This kind of information is typically covered in a undergraduate finance class. You could probably get an older version of a text book inexpensively from Amazon. I'm not going to focus on the UK specifically, because this happens in many governments (and in the US, it happens through private student loan companies).
Time Value of Money
User RedGrittyBrick hit the nail on the head in his comment: money today is better than money tomorrow.
Every loan comes with the risk that it won't be repaid. By selling loans, the government removed the risk on non-payments entirely.
If the loans had fixed interest rates, it could be that the interest rate provided by the market is more attractive now (or is expected to be in the future). If that were the case, they would want to sell their current loans (with the worse interest rate) to make more loans (at a better interest rate).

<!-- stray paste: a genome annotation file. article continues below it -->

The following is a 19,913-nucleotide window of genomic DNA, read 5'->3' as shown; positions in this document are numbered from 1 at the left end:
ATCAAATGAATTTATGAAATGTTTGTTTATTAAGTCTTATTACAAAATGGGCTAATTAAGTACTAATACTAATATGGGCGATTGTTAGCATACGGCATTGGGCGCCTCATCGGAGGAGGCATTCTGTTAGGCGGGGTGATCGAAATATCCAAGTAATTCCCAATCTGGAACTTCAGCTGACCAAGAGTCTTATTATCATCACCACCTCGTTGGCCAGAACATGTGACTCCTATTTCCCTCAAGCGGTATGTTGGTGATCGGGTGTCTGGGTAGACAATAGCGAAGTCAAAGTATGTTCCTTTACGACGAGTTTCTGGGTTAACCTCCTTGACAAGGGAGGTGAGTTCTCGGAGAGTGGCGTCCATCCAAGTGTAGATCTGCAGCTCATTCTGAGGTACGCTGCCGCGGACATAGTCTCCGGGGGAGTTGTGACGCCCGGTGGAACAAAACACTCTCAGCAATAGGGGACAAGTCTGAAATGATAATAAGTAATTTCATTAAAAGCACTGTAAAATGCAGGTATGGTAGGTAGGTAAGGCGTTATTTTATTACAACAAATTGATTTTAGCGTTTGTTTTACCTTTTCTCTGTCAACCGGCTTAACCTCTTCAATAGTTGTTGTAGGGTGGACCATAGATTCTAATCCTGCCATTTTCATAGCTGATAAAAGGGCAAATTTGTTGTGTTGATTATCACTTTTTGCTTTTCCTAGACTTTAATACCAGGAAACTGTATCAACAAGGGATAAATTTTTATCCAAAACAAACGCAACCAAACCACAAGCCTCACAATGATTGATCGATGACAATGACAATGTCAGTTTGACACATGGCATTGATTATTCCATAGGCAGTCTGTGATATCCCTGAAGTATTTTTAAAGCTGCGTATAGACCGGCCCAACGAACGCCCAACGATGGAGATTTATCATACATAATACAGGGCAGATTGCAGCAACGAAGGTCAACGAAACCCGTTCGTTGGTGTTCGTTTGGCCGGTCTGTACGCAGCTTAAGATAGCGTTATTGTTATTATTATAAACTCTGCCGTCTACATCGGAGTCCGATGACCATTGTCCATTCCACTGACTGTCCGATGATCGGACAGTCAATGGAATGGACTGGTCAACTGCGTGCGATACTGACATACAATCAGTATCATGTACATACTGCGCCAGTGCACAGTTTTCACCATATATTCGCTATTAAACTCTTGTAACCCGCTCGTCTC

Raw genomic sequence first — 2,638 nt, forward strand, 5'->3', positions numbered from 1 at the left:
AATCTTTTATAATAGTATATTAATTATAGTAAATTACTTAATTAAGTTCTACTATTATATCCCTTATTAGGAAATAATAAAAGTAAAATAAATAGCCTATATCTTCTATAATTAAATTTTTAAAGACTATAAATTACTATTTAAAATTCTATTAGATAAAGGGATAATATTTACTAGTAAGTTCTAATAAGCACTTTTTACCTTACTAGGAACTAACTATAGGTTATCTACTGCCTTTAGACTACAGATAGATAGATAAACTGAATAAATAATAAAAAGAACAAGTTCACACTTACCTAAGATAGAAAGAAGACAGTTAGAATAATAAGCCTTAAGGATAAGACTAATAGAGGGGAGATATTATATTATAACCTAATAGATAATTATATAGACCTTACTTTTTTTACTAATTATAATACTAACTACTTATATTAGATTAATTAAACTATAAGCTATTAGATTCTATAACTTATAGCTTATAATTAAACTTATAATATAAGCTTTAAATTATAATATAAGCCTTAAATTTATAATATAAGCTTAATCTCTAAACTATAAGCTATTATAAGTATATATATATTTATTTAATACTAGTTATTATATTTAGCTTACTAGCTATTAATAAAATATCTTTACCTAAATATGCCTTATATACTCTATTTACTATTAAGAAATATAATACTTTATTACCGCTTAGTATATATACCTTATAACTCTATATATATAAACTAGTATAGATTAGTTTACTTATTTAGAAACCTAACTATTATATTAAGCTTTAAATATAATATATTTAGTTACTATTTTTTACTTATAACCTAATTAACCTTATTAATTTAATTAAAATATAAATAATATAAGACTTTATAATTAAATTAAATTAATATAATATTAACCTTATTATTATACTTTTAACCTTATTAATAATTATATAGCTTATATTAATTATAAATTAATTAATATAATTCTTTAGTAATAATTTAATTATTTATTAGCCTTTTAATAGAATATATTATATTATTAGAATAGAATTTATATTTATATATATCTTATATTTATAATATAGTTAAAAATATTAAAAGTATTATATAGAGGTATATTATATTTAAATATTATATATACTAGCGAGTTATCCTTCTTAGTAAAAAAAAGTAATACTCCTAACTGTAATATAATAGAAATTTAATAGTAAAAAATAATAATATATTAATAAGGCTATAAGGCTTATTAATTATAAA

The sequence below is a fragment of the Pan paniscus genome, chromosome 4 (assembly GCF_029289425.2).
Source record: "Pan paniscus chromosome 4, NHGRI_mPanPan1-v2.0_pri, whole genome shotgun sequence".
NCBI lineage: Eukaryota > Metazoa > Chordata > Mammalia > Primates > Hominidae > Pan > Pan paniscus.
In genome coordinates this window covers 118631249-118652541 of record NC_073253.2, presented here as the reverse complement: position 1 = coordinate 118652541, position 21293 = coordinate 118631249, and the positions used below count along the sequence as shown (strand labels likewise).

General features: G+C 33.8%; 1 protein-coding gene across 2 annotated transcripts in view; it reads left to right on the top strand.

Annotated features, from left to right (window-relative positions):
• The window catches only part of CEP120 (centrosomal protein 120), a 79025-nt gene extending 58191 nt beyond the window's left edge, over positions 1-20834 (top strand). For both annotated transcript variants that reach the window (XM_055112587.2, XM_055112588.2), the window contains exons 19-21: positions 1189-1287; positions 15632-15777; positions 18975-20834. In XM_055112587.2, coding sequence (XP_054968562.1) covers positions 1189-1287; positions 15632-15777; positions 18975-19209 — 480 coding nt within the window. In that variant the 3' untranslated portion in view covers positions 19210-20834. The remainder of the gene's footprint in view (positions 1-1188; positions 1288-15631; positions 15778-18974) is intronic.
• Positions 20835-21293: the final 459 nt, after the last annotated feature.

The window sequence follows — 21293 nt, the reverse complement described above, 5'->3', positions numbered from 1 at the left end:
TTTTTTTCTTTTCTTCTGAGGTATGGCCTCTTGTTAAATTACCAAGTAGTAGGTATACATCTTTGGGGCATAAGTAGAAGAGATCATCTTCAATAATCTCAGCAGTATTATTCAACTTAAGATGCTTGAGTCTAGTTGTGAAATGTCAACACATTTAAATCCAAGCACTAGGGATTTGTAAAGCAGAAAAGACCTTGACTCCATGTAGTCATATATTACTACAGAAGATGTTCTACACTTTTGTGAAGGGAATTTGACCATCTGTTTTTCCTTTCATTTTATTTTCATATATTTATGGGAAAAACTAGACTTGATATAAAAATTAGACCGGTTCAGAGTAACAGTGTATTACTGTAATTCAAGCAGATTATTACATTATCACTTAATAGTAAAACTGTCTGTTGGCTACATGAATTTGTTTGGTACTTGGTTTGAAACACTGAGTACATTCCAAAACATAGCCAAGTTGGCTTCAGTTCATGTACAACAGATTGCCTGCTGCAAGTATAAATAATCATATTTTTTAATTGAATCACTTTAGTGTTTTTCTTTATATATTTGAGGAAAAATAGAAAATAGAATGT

They Need Cash
Banks often sell loans when they need cash to make other investments or loans. A government might use the same reasoning when deciding to sell loans to put the money in their general fund, to be used for general operating expenses.
Why the UK and why now?
I don't follow UK politics very closely, but the Telegraph reported that the current Treasury minister has a goal of reducing the deficit. Selling loans isn't a good way to boost your revenue (since the value of the future payments is hopefully larger than the amount loaned due to interest), but it would provide immediate cash to pay down a deficit.